To make it more complicated, in the CCPA regs, the AG explicitly makes it clear that sharing data is the same as selling data. This is in complete contrast to the stance that the IAB has historically taken.
In this instance, the CA AG has proven to be more powerful than self-regulation within the industry thus invalidating IAB’s framework for service providers that many have followed to date.
And yet we all still get annoying cold calls and texts. Especially now with politics being front and center here in the US. When the Do Not Call database went into effect there were hundreds of thousands, probably millions of consumers in the US who opted out.
Yet, we still get 4-6 spam calls on the phone per week and about the same on mobile. We also still get a ton of direct mail in the physical mailbox too. But should we also be getting rid of all postal addresses, all credit scores, all 500+ data points held by Equifax and Transunion, etc? Can all the 3rd party cookie alternatives being considered ever actually meet the legal requirements being set forth? These are just a sampling of the questions all of this raises. And no one has all the answers yet.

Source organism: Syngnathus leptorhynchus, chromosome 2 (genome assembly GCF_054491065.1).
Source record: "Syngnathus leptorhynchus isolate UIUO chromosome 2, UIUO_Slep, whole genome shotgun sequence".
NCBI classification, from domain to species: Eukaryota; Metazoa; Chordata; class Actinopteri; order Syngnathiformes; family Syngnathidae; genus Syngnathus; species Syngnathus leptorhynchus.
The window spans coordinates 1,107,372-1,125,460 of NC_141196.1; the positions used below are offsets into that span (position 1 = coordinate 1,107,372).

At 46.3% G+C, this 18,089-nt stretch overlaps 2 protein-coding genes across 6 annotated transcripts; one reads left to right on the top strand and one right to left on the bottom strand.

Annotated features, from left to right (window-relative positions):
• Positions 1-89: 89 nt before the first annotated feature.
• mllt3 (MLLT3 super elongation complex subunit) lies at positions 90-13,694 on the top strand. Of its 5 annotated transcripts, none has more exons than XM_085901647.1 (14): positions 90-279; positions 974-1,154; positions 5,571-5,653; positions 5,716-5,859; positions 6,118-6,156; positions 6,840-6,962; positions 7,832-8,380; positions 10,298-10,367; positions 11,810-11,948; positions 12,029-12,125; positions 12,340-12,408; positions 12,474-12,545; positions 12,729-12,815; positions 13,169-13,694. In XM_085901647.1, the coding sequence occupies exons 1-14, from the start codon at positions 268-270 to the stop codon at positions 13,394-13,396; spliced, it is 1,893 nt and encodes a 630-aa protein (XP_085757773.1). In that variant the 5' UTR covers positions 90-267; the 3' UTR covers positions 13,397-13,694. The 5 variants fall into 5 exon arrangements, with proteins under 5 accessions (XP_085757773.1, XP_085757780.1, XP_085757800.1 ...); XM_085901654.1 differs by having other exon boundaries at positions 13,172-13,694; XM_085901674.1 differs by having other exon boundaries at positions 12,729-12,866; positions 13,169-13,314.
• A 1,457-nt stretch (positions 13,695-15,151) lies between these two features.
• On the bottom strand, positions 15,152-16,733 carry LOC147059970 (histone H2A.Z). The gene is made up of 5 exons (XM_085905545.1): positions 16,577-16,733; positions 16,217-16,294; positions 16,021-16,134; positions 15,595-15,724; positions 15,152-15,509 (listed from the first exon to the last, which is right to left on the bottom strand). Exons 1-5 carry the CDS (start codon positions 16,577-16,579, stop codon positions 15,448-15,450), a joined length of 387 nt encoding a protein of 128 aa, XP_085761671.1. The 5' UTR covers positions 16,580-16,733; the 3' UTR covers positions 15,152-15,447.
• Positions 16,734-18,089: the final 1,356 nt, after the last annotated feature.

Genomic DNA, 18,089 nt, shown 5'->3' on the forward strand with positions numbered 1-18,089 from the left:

Even after all the recent announcements, most recently Oracle removing 3rd party data from EMEA starting this month, and all the benefits of this privacy awakening, the challenge is that many question the actual impact regulation can have and how enforceable it is, while others question whether policy goes far enough.
The fact is though, GDPR is proving enforceable, albeit slowly. At sites like EnforcementTracker you sort by value and filter by date for yourself.
Digging into EnforcementTracker’s data, you can see that as of September 2020 the cumulative total of fines leading up to the month is 362. Enforcement thus far has fallen under “insufficient legal basis” for usage and “non-compliance” with the principles of GDPR.
Let’s look at what some of the numbers say in just a couple years:
Another part of the challenge is the reality that people cannot freely consent to something they don’t understand. It gets complicated with such fragmented media consumption across device, player, OS, provider, and producer.
The simple solution is that consent needs to be clear with a strong value proposition to make the exchange of content and consent. Then the tactics and tools become great for marketers with good first-party data. Marketers need to be proactive and do the right thing. I have often felt that just because we can, doesn’t mean we should.